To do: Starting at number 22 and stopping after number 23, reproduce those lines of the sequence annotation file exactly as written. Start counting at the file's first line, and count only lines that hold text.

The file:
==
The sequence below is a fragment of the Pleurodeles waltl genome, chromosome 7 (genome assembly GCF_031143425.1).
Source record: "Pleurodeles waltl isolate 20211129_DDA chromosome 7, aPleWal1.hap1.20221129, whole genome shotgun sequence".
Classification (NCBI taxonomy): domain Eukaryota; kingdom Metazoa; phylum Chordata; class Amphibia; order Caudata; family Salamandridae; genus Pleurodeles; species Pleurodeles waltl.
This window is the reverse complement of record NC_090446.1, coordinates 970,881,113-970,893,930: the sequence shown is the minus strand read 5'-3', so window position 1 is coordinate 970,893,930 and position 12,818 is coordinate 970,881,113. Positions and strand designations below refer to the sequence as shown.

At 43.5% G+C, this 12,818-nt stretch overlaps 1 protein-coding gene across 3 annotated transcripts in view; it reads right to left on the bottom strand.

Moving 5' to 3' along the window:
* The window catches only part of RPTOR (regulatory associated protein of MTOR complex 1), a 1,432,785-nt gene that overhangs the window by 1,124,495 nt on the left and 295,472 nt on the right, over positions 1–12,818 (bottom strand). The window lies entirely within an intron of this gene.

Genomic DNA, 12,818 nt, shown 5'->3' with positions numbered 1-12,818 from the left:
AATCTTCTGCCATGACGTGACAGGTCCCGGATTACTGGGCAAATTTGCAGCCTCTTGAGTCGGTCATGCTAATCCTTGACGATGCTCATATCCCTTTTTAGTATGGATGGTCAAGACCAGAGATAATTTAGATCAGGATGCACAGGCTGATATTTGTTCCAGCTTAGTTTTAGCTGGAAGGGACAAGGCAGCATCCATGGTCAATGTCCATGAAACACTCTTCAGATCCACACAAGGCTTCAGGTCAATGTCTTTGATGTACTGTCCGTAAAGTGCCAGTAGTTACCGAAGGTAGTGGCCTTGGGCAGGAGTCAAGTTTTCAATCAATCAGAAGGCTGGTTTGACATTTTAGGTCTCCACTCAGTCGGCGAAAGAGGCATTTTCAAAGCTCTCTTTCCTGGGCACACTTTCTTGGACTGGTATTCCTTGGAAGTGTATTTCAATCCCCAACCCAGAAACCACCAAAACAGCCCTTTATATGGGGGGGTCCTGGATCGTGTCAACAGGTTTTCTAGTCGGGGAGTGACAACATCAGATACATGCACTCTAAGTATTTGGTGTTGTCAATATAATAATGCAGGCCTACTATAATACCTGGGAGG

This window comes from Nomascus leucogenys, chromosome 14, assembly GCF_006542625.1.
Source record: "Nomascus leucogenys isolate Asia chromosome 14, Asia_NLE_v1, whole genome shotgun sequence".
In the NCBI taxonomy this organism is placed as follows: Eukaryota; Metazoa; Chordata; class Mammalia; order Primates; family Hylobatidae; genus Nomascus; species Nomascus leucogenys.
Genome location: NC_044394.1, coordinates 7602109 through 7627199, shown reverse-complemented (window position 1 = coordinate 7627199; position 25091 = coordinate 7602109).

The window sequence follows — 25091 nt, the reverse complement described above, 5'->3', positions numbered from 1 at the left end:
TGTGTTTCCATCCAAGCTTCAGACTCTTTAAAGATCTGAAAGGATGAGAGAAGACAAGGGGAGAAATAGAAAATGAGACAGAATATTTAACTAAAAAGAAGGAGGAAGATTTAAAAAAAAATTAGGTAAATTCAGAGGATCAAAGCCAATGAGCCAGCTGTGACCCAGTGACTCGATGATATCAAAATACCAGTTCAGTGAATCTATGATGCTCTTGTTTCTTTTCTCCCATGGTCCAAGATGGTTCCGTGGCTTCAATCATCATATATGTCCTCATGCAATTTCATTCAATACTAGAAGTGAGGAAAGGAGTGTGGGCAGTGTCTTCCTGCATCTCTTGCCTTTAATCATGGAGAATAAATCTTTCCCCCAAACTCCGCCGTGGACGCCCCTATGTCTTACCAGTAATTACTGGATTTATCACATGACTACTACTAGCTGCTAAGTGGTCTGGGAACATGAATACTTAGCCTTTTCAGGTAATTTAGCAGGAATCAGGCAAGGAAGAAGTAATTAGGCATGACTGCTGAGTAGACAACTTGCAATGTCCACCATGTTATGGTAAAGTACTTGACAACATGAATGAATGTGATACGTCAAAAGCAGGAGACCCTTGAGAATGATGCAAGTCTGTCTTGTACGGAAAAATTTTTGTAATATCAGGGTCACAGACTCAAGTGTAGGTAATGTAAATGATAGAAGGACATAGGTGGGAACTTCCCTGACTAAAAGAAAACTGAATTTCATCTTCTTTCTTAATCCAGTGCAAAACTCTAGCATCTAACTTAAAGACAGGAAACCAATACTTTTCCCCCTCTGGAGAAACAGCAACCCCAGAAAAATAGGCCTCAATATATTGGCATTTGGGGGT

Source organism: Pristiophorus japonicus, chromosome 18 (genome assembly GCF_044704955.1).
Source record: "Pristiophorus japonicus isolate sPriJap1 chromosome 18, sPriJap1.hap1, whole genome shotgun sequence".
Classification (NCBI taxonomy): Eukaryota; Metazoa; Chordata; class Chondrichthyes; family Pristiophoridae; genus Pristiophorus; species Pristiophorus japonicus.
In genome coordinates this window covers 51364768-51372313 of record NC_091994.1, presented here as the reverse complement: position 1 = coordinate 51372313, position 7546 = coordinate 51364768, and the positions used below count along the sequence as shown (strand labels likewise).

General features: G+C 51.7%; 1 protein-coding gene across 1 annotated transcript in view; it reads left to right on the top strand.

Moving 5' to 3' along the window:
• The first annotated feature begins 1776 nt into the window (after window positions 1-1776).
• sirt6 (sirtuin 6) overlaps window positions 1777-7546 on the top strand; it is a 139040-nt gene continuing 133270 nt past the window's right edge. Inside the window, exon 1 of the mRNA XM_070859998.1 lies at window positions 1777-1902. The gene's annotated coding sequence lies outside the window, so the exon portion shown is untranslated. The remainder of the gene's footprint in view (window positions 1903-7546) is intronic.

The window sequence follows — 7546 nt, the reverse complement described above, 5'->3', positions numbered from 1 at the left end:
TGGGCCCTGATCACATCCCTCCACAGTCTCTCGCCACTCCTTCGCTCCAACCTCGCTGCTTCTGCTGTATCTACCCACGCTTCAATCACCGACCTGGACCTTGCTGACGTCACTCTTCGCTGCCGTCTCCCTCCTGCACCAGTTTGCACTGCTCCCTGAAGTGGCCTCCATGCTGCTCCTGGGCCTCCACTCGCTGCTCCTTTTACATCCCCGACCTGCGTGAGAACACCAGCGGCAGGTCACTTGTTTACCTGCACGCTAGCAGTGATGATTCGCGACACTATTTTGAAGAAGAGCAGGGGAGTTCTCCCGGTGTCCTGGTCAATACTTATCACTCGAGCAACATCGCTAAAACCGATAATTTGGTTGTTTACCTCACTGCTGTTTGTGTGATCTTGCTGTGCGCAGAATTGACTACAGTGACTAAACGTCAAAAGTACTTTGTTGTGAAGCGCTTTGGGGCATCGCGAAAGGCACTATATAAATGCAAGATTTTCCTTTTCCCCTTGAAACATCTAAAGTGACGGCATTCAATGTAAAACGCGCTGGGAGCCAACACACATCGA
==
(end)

• The first annotated feature begins 1776 nt into the window (after window positions 1-1776).
• sirt6 (sirtuin 6) overlaps window positions 1777-7546 on the top strand; it is a 139040-nt gene continuing 133270 nt past the window's right edge. Inside the window, exon 1 of the mRNA XM_070859998.1 lies at window positions 1777-1902. The gene's annotated coding sequence lies outside the window, so the exon portion shown is untranslated. The remainder of the gene's footprint in view (window positions 1903-7546) is intronic.